Barry remembered taking Casey at age 10 or 12 to a building he owned on Bank Street to do some business when he realized his son had attached a rope to a chimney and was rappelling down a three-story brick facade.
Even now, Neistat always is on the go, spending about 100 days a year traveling. He runs 60 to 80 miles a week and regularly competes in marathons and Ironman Triathlons, despite a motorcycle accident six years ago that left him with a metal plate in his leg.
At his obsessively organized Manhattan studio, Neistat has a punching bag and gymnast rings that encourage him to exercise in between late-into-the-night editing sessions.
"In New York City, there's no such thing as 'off,'" Neistat said. "My week is never done."
'We just hustled'
Neistat moved to the city in June 2001 at age 20. Three months later, planes flew into the World Trade Center towers, destroying the nearby apartment building in which he was staying.
At that point, Neistat had no money, no steady job and nowhere to live. Yet, for the first time, he knew he belonged.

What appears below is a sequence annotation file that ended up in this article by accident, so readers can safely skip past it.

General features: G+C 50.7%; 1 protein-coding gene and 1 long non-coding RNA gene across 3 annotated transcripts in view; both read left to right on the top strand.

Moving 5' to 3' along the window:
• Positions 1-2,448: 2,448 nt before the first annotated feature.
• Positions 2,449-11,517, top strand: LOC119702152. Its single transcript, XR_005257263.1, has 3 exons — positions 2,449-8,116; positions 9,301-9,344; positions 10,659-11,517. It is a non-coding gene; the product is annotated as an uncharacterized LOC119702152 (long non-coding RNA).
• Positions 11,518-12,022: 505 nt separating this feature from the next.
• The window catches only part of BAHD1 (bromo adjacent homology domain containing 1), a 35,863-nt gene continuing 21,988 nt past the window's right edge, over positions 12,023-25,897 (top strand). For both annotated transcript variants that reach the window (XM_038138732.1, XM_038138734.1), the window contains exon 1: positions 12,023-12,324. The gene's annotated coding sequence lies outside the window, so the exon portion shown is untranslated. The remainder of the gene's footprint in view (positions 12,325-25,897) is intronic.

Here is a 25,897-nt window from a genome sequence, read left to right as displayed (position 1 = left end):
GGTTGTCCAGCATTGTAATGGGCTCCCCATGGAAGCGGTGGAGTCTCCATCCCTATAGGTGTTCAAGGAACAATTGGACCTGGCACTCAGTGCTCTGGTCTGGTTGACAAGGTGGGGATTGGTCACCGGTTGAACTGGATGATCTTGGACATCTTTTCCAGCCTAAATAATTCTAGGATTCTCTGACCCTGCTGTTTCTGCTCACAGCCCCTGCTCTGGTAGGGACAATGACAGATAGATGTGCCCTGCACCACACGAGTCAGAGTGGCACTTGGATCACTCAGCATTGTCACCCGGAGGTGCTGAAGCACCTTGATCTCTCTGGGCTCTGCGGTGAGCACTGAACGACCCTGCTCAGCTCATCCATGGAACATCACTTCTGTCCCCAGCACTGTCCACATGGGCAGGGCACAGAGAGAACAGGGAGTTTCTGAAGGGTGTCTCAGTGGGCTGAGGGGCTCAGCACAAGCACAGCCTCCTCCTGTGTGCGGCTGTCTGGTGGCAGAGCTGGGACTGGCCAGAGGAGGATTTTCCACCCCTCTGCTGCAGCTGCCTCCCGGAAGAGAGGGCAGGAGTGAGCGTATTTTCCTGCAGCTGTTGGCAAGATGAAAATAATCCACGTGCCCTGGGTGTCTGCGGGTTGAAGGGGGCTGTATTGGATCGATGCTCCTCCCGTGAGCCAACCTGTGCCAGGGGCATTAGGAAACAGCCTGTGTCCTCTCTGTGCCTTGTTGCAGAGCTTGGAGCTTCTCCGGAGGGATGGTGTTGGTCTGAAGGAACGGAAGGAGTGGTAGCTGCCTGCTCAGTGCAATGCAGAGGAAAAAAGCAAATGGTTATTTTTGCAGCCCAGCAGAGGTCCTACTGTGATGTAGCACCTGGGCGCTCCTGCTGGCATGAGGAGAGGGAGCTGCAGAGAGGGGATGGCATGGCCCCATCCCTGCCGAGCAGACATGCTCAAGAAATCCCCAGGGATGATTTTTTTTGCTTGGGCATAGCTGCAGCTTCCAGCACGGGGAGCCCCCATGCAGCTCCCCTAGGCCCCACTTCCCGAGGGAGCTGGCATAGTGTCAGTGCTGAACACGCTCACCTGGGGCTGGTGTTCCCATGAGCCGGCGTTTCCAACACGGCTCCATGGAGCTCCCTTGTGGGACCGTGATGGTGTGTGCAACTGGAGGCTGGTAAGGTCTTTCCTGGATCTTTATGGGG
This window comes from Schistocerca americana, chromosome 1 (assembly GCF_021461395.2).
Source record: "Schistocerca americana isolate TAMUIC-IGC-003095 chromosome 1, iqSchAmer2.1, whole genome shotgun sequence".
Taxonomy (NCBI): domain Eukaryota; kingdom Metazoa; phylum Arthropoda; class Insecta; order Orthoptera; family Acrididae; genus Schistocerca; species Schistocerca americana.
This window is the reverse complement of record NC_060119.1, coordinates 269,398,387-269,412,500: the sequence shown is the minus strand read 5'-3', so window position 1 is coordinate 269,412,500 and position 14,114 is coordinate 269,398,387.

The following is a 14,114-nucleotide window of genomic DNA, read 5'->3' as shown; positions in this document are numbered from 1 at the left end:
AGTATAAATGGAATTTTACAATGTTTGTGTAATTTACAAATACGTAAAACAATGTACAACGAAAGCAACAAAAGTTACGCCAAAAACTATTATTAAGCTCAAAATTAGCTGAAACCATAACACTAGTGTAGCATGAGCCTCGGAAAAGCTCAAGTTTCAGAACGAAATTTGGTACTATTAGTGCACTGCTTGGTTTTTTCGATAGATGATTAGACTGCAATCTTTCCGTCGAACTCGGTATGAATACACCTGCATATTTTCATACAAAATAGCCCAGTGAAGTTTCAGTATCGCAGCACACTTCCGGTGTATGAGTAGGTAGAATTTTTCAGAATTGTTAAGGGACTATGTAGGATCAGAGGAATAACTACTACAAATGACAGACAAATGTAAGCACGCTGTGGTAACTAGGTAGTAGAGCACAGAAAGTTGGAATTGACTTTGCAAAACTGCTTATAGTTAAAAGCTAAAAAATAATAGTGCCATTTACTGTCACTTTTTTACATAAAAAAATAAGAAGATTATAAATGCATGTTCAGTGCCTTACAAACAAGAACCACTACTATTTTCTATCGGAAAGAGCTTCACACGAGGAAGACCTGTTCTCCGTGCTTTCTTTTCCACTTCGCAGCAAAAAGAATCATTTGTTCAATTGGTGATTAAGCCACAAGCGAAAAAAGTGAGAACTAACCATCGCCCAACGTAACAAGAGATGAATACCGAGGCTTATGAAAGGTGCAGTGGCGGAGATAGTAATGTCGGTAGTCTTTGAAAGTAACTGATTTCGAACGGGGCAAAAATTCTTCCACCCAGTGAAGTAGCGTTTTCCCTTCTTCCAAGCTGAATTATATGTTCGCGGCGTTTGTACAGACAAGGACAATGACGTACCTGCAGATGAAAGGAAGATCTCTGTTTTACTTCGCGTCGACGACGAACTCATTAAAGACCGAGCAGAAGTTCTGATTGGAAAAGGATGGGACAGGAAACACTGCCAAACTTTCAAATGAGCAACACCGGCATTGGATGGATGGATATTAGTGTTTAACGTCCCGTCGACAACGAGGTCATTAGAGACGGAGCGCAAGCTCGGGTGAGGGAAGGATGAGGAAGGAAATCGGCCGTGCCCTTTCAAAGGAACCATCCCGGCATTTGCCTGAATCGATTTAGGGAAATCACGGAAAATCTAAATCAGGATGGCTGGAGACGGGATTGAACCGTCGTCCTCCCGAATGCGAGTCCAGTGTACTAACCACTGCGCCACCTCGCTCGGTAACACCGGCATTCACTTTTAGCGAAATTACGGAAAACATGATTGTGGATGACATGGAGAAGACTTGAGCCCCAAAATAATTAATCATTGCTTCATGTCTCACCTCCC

"I figured, if this is as bad as it gets, everything will be fine," Neistat said. "I knew that if I could figure out how to get through this, that I could get through anything."
Neistat joined Van, six years his elder, in New York with the intention of making movies.
"We just hustled and put everything on the Internet before there was YouTube," Casey said.
And always, he said, they looked for good stories, which inevitably involved conflict.
But the pair gained scant attention until they posted a three-minute video called "iPod's Dirty Secret," which was viewed more than a million times within a few days. The refreshing style of the piece brought notice from dozens of media sources ranging from The Washington Post to Fox News.
Two years later, the birth of YouTube expanded their audience further, and a series of irreverent videos eventually landed them an eight-episode HBO show in which Van and Casey offered quirky slices of their life, with many scenes filmed in southeastern Connecticut.